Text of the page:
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How I Wish People Would Talk to Me Following My Father's Suicide

3 Apr 2018 — 3 min read

By Sarah Ash


AFSP Stronger Communities Conference Convenes Leading Experts to Discuss Community-based Suicide Prevention Education in NH

Apr. 3, 2018- "My dad died by suicide eight years ago…"

Eight words that stop people right in their tracks as soon as they come out of my mouth. The immediate response I get from people is usually a tilt of the head accompanied by a pitiful expression, followed by the words, "Aw, I am so sorry to hear that." They don't need to say anything else for me to know what they're thinking. I can see the judgment on their faces.

Here are some of the things people have said to me after I've told them about my father's suicide:

"How did your dad do it?"

 "Do you ever blame your dad for choosing to die that way?"

 "You know, your dad isn't going to heaven since he did that."

These are all questions I have heard time and time again, but I am still left shocked when they come out of someone's mouth. Hearing these questions immediately puts me in defense mode. When the first question someone asks is, "How did your dad do it?" it makes me feel as if they don't really care about who my father was or my feelings surrounding his death. It makes me feel like they are only interested in my father's death, not his life.

I get extremely defensive when people ask me if I blame my father for "choosing" to die the way he did. While there are times I feel anger towards my father for ending his life, I do not believe he "chose" to die by suicide. People die from suicide just like they die from cancer. My father had a serious mental illness. It was reflected in how much he pain he was in, and how he struggled with his illness every day of his life.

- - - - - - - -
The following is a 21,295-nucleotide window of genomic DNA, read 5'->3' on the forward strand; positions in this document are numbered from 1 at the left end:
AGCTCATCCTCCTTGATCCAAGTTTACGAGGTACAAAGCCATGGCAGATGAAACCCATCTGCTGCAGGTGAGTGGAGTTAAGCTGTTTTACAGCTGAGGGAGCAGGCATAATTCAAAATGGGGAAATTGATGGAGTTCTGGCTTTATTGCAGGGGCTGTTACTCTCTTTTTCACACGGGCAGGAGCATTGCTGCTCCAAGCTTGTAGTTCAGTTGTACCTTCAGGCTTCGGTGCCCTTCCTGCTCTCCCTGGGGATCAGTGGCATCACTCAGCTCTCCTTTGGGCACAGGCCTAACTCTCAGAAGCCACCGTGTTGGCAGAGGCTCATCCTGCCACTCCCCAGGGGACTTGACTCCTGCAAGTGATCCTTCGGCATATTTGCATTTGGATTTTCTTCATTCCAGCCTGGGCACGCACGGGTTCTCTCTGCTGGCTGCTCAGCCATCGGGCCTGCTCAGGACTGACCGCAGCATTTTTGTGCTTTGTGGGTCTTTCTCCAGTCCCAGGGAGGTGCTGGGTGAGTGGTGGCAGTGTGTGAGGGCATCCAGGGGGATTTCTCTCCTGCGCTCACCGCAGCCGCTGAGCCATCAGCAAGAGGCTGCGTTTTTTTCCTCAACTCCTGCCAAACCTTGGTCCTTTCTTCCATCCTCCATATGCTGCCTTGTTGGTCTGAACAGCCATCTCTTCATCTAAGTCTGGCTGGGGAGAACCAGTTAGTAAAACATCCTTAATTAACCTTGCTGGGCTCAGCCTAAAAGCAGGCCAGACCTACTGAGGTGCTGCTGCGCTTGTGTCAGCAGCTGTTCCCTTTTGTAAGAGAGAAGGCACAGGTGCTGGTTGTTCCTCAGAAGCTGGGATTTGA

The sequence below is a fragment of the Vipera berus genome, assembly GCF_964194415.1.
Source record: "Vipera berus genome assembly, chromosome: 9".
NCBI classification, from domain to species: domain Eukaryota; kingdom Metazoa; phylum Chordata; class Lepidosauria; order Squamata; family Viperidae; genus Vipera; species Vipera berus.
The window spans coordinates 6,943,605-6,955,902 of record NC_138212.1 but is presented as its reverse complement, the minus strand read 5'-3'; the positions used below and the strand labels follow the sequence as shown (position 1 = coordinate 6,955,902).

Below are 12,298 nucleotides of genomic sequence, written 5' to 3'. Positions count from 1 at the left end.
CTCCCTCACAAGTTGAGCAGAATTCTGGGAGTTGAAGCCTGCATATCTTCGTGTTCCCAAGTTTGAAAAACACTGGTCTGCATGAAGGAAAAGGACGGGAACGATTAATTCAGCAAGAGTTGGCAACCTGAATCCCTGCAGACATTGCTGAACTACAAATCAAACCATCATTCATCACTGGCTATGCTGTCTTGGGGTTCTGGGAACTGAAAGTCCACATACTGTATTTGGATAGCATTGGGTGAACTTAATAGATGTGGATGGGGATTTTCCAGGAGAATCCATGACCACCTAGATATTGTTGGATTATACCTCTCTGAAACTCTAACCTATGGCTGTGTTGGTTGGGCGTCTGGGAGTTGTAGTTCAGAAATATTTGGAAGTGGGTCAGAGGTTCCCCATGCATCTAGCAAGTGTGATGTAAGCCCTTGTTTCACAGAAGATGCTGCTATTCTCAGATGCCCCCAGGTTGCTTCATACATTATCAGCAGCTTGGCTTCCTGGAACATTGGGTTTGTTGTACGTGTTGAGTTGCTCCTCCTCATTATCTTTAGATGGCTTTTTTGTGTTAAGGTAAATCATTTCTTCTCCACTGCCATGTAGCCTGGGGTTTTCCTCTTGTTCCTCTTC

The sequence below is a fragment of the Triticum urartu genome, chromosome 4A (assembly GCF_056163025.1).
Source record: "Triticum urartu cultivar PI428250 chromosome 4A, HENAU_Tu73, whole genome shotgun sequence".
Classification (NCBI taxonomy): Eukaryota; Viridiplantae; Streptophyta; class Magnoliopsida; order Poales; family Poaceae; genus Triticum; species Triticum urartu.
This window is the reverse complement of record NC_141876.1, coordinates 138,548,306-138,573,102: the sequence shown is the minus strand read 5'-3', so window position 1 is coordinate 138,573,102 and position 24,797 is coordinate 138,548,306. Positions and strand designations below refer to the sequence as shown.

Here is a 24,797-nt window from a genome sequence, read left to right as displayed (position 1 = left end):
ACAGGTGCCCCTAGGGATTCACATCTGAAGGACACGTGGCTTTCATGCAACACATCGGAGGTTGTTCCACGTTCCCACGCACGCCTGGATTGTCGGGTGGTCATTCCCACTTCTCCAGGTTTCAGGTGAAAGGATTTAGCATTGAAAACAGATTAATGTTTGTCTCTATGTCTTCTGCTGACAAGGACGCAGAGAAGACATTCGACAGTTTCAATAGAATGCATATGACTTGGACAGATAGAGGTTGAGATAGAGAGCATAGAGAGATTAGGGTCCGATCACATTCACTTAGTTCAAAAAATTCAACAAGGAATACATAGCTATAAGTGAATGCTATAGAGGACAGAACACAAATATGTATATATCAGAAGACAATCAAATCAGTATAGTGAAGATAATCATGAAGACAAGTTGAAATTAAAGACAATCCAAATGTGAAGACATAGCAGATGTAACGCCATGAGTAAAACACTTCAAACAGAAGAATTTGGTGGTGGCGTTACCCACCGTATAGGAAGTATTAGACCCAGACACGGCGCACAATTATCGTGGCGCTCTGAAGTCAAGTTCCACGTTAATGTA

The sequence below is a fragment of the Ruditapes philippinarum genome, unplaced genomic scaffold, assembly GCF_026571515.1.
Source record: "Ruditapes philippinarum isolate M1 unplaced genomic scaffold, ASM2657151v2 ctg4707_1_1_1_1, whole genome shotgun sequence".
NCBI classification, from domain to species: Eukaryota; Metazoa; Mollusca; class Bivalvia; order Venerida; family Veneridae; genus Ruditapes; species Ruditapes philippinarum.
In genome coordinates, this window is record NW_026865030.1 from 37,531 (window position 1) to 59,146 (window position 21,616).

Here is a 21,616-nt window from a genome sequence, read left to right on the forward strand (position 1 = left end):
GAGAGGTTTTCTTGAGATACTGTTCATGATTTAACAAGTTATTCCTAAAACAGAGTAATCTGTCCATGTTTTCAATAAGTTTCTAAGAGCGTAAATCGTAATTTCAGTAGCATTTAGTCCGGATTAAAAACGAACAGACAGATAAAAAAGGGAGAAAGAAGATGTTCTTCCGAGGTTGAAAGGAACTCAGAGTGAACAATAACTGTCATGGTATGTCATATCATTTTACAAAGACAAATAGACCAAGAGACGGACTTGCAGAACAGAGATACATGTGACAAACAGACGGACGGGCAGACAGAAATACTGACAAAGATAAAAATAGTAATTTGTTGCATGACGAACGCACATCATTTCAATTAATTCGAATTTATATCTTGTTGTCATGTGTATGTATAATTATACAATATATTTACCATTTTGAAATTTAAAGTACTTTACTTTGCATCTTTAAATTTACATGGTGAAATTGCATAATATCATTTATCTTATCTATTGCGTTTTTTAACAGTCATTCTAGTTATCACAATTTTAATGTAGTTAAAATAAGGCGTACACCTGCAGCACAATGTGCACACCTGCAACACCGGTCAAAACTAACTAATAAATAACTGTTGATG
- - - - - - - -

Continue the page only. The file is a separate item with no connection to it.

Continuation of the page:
two sisters smiling and embracing

Most of the time, the people who respond in these ways are those who never knew my father while he was alive. They immediately judge my father's whole life based solely on the way he died.

Rather than asking me how my father died or why he "chose" to do it, I wish people would ask me how my father lived. Ask me his name. Ask me what kind of person he was. Ask me what my favorite thing to do with him was. Ask me how he was one of the funniest and most generous men to walk the earth.

If you did know my dad when he was alive, tell me what you loved about him. Tell me what still reminds you of him. Let me know when you find yourself missing him on some random day. Tell me all of the embarrassing stories you know about him; I know there are a lot of them.

I wish people who knew my dad would not stop talking about him. Grief can feel very isolating when it seems like everyone around you has forgotten the person you’ve lost, but you’re still missing them, which is something you will never stop doing.

I wish I could tell people about my father's suicide without feeling the need to defend every aspect of who he was. I wish I didn't feel the need to follow the statement, "My dad died by suicide," with the explanation, "He suffered from a mental illness and PTSD almost his entire life."

I wish people would look past the stigma of mental illness and suicide, and try to understand the truly amazing person my father was.

This is how I wish people would talk to me following my father’s suicide.

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